The Inlärning to Talk Show: Episode 17
Hej again! I hope everybody’s holidays have been starting off well. As you can see in this video, Christmas time is in full swing in Europe. Join me as we take a brief stroll through the Christmas market, a traditional feature of German cities this time of year. But this is no ordinary Weihnachnachtsmarkt. That’s right, The Lernen to Talk Show took to the streets of Stockholm, Sweden last weekend. Which came first, the Swedish or German Christmas market? I think I’ll let the two countries settle that for themselves. My guest seemed to find them rather resemblant… And she should know, she’s from Freiburg! A city known almost as well for its Weihnachtsmarkt as it is for its glowing Fourth Thing review.
Unlike previous episodes, this one was filmed on a Sunday. So yes, only six days elapsed between Episodes 16 and 17, which should explain what you may have noticed as a slight diminishing in the normally precipitous slope of my improvement from week to week.
Join me and Anneli for a stirring discussion of yuletide alcohol, southern German dialect, and whether or not I speak German with an accent.
0:51 – Prepositions are tough. There’s no exact translation for the word “at”, so usually I just guess anytime I need to say it. Here I go with “…in die Weihnachtsmarkt”, which Anneli corrects to be “auf dem Weihnachtsmarkt”. Turns out I not only had the preposition wrong, I also used the wrong case and the wrong gender for my noun.
1:01 – Gamla stan!
1:46 – Glühwein!
2:01 – I love how concerned she is by this.
2:28 – That was good hot chocolate.
2:44 – I heard a lot of Badisch while living in Radolfzell. One time I got lost searching for a gym, and the man I asked for directions nonsensically spoke to me in what I later learned was Badisch. Luckily, he was also kind enough to walk me in the direction I needed to go. Here’s a video in which Badisch is spoken. I wish I could understand it. I understand that it is supposed to be funny. And something about where the onions are supposed to go. And the punchline is that the other guy can’t speak Badisch.
2:45 – Her ability to speak English perfectly sneaks out here…
3:20 – I have reached a rather awkward aptitude with my German. I am able to get through any simple conversation without much trouble, because I have done it so many times: “Hi I’m Mickey, I’m from here, I’m in Germany becuase of this, I like doing these things…” But any time I want to say something that could maybe be interesting, words fail me and I end up blabbering the kind of nonsense you see here. What I wanted to say was, “Prounouncing Swedish words by corresponding the letters with German sounds does not work. Although Swedish words are often similar to their German counterparts, the actual sounds you make in Swedish are rarely heard in German.”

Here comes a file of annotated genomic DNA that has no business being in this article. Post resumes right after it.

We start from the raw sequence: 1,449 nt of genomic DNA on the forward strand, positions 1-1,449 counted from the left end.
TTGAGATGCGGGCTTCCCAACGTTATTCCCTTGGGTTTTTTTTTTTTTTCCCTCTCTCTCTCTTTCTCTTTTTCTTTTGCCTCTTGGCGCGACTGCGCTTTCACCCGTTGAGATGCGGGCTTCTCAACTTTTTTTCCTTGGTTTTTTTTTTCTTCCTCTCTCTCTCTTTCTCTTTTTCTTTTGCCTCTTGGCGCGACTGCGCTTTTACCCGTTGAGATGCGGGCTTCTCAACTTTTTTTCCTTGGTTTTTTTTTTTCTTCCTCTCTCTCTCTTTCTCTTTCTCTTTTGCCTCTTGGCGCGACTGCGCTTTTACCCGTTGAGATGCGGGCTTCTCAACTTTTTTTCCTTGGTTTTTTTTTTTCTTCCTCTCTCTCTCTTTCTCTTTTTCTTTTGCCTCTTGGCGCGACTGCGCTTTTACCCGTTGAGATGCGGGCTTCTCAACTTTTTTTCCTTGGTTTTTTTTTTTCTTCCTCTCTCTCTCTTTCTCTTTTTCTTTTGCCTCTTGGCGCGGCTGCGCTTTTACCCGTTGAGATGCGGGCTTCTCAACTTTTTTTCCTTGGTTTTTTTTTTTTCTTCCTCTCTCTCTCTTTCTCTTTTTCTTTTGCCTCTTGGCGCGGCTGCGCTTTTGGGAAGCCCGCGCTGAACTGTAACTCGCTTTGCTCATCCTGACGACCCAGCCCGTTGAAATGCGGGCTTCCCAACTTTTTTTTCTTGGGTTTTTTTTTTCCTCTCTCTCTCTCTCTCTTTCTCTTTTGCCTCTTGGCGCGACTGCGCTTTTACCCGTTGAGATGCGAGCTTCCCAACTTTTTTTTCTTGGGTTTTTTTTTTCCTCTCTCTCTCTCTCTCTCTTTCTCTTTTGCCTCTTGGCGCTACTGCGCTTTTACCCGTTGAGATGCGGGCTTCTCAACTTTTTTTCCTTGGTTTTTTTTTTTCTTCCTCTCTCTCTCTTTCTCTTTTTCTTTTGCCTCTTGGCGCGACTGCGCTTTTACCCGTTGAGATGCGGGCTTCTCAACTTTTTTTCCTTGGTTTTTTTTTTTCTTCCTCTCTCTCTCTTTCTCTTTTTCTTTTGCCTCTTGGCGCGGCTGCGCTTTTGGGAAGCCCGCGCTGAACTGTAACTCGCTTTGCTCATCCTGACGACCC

3:39 – I believe I was struggling to find the words for “that’s the best compliment I’ve ever received” before she…
3:44 – …reevaluated my German…
3:47 – …more accurately.
3:52 – I’ve done this time and time again. It should be “keine Zeit mehr,” NOT “kein mehr zeit.”
3:59 – No German would ever say this. A better choice would have been “Lass uns mal den Weihnachtsmarkt anschauen.” – “Let’s look at the Christmas market.”
4:15 – Seriously. This video was shot at 1pm. Not really. But pretty much.
4:23 – I swear it’s there.
4:28 – Still I tend to jump the gun with my verb usage. Typically if there are two verbs present in a German sentence, the second verb occupies the very last position in the sentence. Though I haven’t noticed any Germans making the equivalent mistake in English, Sherlock Holmes did once to ascertain the source of a mysterious letter in A Scandal in Bohemia. “A Frenchman or a Russian could not have written that. It is the German who is so uncourteous to his verbs.”